My daughter is currently learning her multiplication facts.  I really like that K5 breaks math facts down into smaller digestible chunks.  Instead of learning all the multiplication 2's in one fell swoop, they are broken down into several 'sessions':  "Multiplying by 2's Pretest", "1x2 and 2x2", "3x2 and 4x2", "5x2 and 6x2", "7x2 and 8x2", "9x2 and 10x2", "11x2 and 12x2".

At the beginning of each' session' is a short teaching which uses real life word problems.  After going over these problems, the students is timed.  And following that, the student is timed with both new and previously completed facts.  The student or parent can choose the order of facts to be learned as well.

I love the progress reports shown at the end of each 'session'.  It shows all math facts and shades them according to:  Excellent (correct and fast), Good (sometimes wrong or slow) or Needs Work (mostly wrong) and Not Sure Yet.


My fifth grader started with Geometry:  2D shapes, reflections, transformation, rotation, translation and tessellation.

All explanations were in a clear, easy to understand and interactive format.

Properties of multiplication section met with mixed results.  My son already has a good handle on multi-digit multiplication.  But, it's what K5 had next in it's lesson queue, so we went with it.  There was an odd way of explaining multiplication in expanded notation form.  It was confusing and frustrating.  The last section he completed in this section had the problems written out in expanded form with boxes for the answers.  It was very glitchy and the cursor skipped around as you tried to fill in the answers.

At this point, I entered the parents dashboard and easily moved to the section on fractions.  Within each topic section, a parent is easily able to choose which sessions they want their child to do and which they do not.  Here is what I choose for my son's fraction section:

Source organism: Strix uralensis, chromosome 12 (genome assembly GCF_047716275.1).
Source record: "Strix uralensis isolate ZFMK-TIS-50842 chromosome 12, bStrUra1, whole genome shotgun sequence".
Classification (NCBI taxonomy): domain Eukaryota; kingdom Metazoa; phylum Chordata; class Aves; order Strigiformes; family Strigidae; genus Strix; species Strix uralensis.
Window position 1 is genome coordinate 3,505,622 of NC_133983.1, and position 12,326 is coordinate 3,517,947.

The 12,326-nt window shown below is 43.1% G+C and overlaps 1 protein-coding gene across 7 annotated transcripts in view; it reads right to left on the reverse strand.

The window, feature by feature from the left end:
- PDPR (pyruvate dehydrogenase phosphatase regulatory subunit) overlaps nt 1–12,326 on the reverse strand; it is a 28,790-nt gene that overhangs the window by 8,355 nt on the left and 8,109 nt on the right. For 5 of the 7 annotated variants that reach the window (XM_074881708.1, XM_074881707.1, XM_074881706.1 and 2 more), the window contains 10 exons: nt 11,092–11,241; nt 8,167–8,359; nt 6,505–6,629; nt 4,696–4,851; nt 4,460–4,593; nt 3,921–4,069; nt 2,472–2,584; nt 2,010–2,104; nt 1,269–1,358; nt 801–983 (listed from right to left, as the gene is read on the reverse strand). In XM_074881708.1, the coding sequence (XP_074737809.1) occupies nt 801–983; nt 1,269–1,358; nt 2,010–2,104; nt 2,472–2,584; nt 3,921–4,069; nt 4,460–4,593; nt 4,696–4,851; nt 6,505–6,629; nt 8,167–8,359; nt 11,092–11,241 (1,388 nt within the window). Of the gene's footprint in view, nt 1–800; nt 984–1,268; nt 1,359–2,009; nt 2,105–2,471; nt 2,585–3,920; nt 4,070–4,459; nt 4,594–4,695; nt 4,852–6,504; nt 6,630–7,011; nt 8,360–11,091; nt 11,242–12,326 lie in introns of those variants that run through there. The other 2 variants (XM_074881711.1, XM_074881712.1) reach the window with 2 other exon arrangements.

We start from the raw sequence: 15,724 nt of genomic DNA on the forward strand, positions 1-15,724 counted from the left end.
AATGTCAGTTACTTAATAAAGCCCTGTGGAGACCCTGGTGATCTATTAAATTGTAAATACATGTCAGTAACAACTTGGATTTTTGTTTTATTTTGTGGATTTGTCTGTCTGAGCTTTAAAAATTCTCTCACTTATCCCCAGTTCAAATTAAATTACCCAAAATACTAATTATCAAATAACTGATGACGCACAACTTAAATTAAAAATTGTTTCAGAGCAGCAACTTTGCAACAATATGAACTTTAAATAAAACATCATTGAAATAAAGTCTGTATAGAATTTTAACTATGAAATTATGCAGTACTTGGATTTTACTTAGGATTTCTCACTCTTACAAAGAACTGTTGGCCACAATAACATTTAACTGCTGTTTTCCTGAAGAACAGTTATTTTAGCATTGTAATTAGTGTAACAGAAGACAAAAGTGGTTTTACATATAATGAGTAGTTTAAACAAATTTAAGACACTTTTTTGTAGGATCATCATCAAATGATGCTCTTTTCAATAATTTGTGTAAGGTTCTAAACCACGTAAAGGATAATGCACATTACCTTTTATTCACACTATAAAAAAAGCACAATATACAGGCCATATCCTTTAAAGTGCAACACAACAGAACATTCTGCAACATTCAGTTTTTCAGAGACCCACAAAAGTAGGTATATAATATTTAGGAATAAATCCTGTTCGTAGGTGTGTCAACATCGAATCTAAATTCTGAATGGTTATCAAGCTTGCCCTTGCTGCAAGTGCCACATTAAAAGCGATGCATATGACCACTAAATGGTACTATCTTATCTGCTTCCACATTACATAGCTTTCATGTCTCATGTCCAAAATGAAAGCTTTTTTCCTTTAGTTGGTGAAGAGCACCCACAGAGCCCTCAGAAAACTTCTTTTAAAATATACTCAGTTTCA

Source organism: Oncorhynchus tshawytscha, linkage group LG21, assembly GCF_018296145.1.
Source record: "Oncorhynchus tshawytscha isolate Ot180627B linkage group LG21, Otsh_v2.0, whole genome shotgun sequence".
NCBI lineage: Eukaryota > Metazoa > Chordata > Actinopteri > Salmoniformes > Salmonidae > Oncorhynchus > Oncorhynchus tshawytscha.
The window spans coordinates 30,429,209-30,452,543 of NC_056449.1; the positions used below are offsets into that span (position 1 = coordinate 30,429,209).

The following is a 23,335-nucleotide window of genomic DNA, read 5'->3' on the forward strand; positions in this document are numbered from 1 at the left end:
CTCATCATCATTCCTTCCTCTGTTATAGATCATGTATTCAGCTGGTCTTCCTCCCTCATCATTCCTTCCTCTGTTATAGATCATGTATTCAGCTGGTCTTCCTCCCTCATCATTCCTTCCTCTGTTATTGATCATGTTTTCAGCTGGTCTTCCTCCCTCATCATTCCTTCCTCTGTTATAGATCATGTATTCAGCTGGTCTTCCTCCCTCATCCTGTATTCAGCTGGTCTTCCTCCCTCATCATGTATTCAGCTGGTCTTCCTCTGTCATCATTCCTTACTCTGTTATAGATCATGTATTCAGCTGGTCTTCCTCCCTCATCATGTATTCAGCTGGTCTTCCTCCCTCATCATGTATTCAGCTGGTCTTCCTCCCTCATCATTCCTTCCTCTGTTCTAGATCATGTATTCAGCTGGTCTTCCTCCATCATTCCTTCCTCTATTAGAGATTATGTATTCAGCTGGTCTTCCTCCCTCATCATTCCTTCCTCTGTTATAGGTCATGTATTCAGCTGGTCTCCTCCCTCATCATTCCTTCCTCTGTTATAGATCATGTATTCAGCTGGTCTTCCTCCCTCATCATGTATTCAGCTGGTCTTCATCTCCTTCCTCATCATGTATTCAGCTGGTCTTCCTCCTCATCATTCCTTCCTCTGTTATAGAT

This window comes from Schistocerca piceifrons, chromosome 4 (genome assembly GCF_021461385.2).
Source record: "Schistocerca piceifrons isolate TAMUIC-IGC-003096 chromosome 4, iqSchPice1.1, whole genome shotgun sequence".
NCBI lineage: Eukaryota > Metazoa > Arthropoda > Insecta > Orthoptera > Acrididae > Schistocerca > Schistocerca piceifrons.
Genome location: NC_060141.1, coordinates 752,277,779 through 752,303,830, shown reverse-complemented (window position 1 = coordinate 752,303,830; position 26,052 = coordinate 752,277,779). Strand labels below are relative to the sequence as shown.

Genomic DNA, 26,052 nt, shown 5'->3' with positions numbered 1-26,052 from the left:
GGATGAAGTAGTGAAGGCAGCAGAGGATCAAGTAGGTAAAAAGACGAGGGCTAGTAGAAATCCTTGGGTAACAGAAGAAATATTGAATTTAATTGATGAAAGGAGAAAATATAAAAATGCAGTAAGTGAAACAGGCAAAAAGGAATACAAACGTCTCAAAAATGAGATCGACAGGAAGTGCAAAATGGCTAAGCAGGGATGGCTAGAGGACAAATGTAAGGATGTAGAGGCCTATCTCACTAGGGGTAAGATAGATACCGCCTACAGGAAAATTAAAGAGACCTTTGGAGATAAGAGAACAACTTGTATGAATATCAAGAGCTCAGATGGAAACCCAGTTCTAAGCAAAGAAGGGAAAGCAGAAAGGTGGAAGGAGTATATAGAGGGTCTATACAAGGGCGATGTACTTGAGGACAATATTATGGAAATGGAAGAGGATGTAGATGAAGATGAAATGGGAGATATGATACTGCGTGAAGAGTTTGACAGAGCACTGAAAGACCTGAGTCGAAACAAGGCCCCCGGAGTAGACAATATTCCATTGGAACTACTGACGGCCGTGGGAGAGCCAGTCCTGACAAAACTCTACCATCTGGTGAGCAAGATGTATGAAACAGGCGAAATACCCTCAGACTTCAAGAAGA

Compare and Order.  Equivalent Fractions.  Improper Fractions and Mixed Numbers.  Least Common Denominator.  Add and Subtract Fractions with Like Denominators.  Add and Subtract Fractions with Unlike Denominators.  Explore Multiplication Patterns with Fractions.  Converting Mixed Numbers and Improper Fractions.  Multiplying Fractions.  Division of Fractions.  

For my third grader, it was all fun!  Place value up to 6 digits and expanded notation, rounding, ordering and comparing numbers, multi-digit addition to name a few.  She zipped through these sections without any problems!

Again - all explanations were in a clear, easy to understand and interactive format.


I was very impressed with the reading section for my 5th grader.  For a series on Samurai with it's conversational presentation, it was like you were amongst 3 other 'classmates' and a 'teacher'.  In the first part of this section, one of the characters reads the story.  There's a a 'discussion period' with the characters, the teacher and your child.  One character gives their opinion and your child can agree or disagree with it.  Then, your child must click on a supporting 'arguement' for the answer.  Next, your child reads a paragraph .  The teacher asks a question and the other characters give their opinion.  Your student then chooses to agree or disagree while choosing a supporting statement.  The student has a chance to change his/her answer after hearing character 'rebuttal'.

After 4 rounds of Reading Roundtable, your child types in their opinion of Samurai.

Next, K5 walks you through how to make an outline from the notes the characters took on the story.
Broken down into 7 categories, students match statements into these categories in order to make a report.

For my third grader, reading started off fairly easy.  For au/aw and ow/ou diphthongs, K5 uses matching, find the picture who makes the sound and fill in the blank type of interactive exercises with short games interspersed throughout the lesson.  Basic sight words, making predictions and reading comprehension  rounded out her reading experience.

While it was great for her to zip through many of these lessons gaining self-esteem, I will be changing some of these lessons to give her more of a challenge.

Check out some Sample Lessons for yourself. 

Don't forget to sign up for your free 14 day trial.  And please let them know you were referred by HOMESCHOOL CIRCUS!

Disclaimer:  I received a 6 week subscription free of charge in exchange for an honest review.

1 comment:

  1. This sounds very interesting, and I'm definitely intrigued. Sounds like something that would be really fun to try!